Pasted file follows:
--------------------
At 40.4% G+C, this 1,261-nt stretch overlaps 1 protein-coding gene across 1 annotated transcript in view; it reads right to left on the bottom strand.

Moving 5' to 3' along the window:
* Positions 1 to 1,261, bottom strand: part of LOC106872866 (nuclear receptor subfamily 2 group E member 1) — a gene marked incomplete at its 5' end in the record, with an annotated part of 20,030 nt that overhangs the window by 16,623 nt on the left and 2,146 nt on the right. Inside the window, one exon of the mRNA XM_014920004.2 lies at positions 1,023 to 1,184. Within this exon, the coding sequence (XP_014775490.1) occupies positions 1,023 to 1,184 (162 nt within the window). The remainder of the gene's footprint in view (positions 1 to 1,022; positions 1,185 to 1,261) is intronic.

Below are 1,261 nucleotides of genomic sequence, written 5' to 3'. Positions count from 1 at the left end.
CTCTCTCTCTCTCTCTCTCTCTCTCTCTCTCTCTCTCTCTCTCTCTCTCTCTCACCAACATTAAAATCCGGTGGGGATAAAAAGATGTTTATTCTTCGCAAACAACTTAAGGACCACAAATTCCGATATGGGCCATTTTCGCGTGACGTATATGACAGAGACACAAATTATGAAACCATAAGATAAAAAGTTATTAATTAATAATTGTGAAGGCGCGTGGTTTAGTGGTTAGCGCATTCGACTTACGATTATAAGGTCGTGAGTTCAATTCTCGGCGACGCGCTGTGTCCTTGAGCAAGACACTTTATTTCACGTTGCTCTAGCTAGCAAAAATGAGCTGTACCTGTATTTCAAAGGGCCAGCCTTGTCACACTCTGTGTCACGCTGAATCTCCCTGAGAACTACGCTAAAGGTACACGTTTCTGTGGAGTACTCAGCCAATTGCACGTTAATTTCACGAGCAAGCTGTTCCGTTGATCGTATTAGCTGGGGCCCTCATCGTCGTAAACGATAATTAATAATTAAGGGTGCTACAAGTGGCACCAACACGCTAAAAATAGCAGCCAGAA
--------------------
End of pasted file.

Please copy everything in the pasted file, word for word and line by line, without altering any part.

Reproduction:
At 40.4% G+C, this 1,261-nt stretch overlaps 1 protein-coding gene across 1 annotated transcript in view; it reads right to left on the bottom strand.

Moving 5' to 3' along the window:
* Positions 1 to 1,261, bottom strand: part of LOC106872866 (nuclear receptor subfamily 2 group E member 1) — a gene marked incomplete at its 5' end in the record, with an annotated part of 20,030 nt that overhangs the window by 16,623 nt on the left and 2,146 nt on the right. Inside the window, one exon of the mRNA XM_014920004.2 lies at positions 1,023 to 1,184. Within this exon, the coding sequence (XP_014775490.1) occupies positions 1,023 to 1,184 (162 nt within the window). The remainder of the gene's footprint in view (positions 1 to 1,022; positions 1,185 to 1,261) is intronic.

Below are 1,261 nucleotides of genomic sequence, written 5' to 3'. Positions count from 1 at the left end.
CTCTCTCTCTCTCTCTCTCTCTCTCTCTCTCTCTCTCTCTCTCTCTCTCTCTCACCAACATTAAAATCCGGTGGGGATAAAAAGATGTTTATTCTTCGCAAACAACTTAAGGACCACAAATTCCGATATGGGCCATTTTCGCGTGACGTATATGACAGAGACACAAATTATGAAACCATAAGATAAAAAGTTATTAATTAATAATTGTGAAGGCGCGTGGTTTAGTGGTTAGCGCATTCGACTTACGATTATAAGGTCGTGAGTTCAATTCTCGGCGACGCGCTGTGTCCTTGAGCAAGACACTTTATTTCACGTTGCTCTAGCTAGCAAAAATGAGCTGTACCTGTATTTCAAAGGGCCAGCCTTGTCACACTCTGTGTCACGCTGAATCTCCCTGAGAACTACGCTAAAGGTACACGTTTCTGTGGAGTACTCAGCCAATTGCACGTTAATTTCACGAGCAAGCTGTTCCGTTGATCGTATTAGCTGGGGCCCTCATCGTCGTAAACGATAATTAATAATTAAGGGTGCTACAAGTGGCACCAACACGCTAAAAATAGCAGCCAGAA